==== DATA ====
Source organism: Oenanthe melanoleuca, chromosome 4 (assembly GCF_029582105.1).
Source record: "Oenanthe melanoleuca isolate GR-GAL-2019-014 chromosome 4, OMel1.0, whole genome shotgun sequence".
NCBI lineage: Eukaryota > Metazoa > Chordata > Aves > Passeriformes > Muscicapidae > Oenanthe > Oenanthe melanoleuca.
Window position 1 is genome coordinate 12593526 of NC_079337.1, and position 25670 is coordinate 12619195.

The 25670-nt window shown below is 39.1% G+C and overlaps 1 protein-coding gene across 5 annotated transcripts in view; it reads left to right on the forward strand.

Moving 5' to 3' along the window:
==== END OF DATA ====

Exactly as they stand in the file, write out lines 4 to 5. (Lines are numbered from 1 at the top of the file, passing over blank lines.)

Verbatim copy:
Window position 1 is genome coordinate 12593526 of NC_079337.1, and position 25670 is coordinate 12619195.

The 25670-nt window shown below is 39.1% G+C and overlaps 1 protein-coding gene across 5 annotated transcripts in view; it reads left to right on the forward strand.